Director: Yung Chang
Yung Chang's haunting documentary Up The Yangtze tackles a couple of themes. At the top it's a film about generational divide, about the impossibility of experiencing the world your grandparents or even your parents knew. Beneath that, it's a film about the human cost of progress and industrialization. Late in the film, when a shopkeeper breaks down in tears lamenting how hard it is in China for "common people," you'd have to have a heart of stone not to be moved. It's one of many powerful images and moments in this truly great film.
The subject of Up The Yangtze is the building of the Three Gorges Dam and is inspired by Chang's desire to see the China his grandfather left behind before it changes forever. Of course, things are already vastly different, and cruise ships sail up the Yangtze to give tourists the opportunity to experience the changing Chinese landscape as well. Part of the film takes place on one of these ships, though the tourists themselves are never more than background. In the foreground are two teenagers from different walks of life learning where they will belong in the shifting social and economic framework of their country.
First we meet Yu Shui, a girl who has just finished middle school and longs to go on to higher education. Her family is poor - they live in a shack on the water's edge - and her father cautiously tells her that she can go to school later, for now the family needs her to be working. The look of supreme dejection on her face suggests that she knows this probably isn't true, that if she starts working now education will forever remain a far away dream, but what can she do? The family can't afford to send her to school anyway and she's sent to work on a cruise ship. Her departure is unhappy and on the ship - where she's renamed "Cindy" for the benefit of tourists - she feels isolated and, perhaps, ashamed of the extreme poverty from which she's come. Eventually she will make friends and become more comfortable in her surroundings and her English will be good enough that a promotion to working in the ship's dining room seems feasible. When she sees her parents again the distance between them is heartbreaking - she looks at them almost as if they're an alien species.
The other teen is a boy named Chen Bo Yu, who comes from a markedly different economic situation than Yu Shui. We meet him as he hangs out with friends, buying them drinks and bragging about the money he'll make on the ship. Later, on the ship, he brags that with tips - which he has become a master at gathering, having learned which kinds of tourists are the best tippers and how to focus his concentration on them - he makes more than both his parents. He's arrogant and convinced that he's got it all figured out. Imagine his surprise when, towards the end of the film, he's informed that his work isn't to the standards of the ship and that he's being let go.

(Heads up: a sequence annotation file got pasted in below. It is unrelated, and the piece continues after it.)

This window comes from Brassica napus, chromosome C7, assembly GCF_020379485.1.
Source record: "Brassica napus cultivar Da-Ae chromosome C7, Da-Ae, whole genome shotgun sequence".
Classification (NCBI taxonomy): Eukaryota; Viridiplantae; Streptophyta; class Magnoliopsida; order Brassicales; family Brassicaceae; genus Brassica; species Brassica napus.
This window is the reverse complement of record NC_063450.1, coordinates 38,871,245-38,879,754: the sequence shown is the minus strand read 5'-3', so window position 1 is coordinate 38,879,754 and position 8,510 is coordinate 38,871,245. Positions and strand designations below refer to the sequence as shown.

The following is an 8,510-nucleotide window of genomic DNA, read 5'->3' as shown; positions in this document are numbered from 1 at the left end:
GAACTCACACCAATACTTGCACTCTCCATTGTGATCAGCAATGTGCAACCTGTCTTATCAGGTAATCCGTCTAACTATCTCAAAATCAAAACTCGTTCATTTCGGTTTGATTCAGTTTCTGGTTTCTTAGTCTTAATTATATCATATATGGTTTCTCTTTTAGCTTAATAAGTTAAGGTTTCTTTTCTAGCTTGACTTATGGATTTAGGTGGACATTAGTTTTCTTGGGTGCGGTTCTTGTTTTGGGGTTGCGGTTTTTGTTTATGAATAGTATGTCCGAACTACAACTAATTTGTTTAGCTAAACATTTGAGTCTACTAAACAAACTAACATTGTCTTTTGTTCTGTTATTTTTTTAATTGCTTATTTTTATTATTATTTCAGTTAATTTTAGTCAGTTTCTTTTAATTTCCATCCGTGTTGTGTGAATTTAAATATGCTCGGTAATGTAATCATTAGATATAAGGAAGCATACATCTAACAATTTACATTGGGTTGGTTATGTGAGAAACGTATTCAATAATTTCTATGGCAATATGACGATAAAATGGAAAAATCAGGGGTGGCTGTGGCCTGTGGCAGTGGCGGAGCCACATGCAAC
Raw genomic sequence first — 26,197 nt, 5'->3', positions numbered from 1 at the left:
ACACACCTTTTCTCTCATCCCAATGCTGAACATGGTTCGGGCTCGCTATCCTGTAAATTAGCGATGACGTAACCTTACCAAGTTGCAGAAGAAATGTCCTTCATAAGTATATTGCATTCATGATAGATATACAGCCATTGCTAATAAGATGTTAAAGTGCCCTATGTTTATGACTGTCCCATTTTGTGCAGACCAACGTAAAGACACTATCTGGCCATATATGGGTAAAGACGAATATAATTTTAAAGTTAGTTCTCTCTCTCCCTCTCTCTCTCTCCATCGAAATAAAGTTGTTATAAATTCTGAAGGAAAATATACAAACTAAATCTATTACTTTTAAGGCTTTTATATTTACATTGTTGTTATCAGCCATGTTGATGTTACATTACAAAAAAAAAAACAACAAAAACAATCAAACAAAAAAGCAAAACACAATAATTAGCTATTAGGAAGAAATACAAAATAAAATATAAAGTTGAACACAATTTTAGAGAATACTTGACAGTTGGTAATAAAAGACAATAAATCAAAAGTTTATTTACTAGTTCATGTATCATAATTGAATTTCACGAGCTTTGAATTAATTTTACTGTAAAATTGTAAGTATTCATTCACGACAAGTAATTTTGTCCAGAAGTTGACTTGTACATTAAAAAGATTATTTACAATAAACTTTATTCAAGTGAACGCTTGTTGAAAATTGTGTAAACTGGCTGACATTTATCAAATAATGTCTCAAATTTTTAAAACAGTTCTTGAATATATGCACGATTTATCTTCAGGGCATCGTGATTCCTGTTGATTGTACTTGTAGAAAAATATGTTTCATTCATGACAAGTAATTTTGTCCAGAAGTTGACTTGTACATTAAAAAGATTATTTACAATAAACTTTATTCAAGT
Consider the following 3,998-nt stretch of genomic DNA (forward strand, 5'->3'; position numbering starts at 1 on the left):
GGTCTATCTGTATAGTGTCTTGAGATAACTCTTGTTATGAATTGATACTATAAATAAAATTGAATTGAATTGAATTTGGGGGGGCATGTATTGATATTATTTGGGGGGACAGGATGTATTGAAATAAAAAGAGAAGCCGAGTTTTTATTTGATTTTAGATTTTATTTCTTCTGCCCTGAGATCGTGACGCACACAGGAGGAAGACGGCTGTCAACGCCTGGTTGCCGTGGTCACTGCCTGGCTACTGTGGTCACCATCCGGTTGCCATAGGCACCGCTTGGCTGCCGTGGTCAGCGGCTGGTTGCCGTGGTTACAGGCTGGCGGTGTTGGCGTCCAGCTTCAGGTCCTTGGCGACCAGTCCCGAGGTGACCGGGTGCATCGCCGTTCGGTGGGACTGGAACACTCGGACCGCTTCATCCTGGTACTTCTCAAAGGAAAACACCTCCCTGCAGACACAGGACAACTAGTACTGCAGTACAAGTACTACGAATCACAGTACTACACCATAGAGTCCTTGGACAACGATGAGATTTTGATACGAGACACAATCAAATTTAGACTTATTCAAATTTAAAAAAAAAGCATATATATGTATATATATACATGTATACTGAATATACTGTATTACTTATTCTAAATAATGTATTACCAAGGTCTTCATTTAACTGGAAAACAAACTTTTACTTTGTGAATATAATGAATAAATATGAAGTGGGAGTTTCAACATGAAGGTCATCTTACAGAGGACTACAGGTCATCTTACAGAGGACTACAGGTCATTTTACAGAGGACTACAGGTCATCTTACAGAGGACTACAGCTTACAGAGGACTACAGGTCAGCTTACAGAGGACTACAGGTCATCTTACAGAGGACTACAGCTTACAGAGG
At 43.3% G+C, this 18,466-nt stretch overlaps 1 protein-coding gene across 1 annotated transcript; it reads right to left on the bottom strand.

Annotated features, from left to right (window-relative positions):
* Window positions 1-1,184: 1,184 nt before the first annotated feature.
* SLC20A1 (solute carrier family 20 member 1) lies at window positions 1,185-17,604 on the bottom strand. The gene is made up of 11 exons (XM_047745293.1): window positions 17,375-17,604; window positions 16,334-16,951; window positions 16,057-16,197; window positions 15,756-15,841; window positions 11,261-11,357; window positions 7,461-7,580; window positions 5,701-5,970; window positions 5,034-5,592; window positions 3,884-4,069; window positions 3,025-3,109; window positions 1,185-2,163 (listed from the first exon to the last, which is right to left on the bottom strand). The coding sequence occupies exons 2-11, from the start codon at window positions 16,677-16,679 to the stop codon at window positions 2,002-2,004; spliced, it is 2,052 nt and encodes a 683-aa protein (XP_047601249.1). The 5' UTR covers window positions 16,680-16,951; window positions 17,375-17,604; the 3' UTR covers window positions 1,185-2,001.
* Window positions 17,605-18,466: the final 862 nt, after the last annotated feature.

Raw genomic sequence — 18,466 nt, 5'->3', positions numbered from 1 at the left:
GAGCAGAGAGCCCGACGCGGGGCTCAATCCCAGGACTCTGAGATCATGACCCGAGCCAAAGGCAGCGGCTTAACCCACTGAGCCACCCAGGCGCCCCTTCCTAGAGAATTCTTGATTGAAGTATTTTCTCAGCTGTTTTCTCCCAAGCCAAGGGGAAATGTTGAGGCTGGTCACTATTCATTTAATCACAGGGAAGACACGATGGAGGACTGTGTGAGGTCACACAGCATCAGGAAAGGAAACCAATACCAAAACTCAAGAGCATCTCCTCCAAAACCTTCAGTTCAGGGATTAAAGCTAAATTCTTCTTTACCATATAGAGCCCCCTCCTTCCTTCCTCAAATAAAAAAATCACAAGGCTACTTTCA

Chen Bo Yu - or "Jerry" to the tourists - is a smaller part of the film than his female counterpart, partly because the situation her family is in is more closely related to what the film wants to explore. Once the dam is completed, the water will rise, and the family will have to be relocated. This happens towards the end of the film and the parents state that while their accommodations are nicer, things will be more difficult because when they lived at the water's edge they could grow their own vegetables whereas now they'll have to go to the market and buy them. The ability to grow their own food is probably the only thing that's kept the family going as long as they have - the father is so thin he looks positively skeletal - so this is no small thing but at least now Yu Shui is bringing home some money, which should help a little. The dynamics of this family, more than anything else, really drives this film, becoming its heart. The daughter resents the incredible responsibility on her shoulders and the sacrifice of her educational dreams; the mother weeps that if they had a choice they would do anything before asking their daughter to support them; the father is quiet and tries to keep the peace and retain some small measure of dignity. Meanwhile, the country marches forward, sweeping them and people like them out of its way.
Chang approaches his subjects in a way that seems easy and relaxed but he's actually exercising very tight control over his narrative and he crafts it splendidly. Up The Yangtze isn't overtly political - though it does quietly highlight some of the corruption involved in the government's relocation of people along the water's edge - finding its interest instead in human drama. The film ends with a series of shots of the place Yu Shui and her family once called home. The water rises and rises, getting closer and closer to the shack, and then finally rises above it, wiping out all traces. It's the kind of sequence that stays with you and it packs a hell of a punch.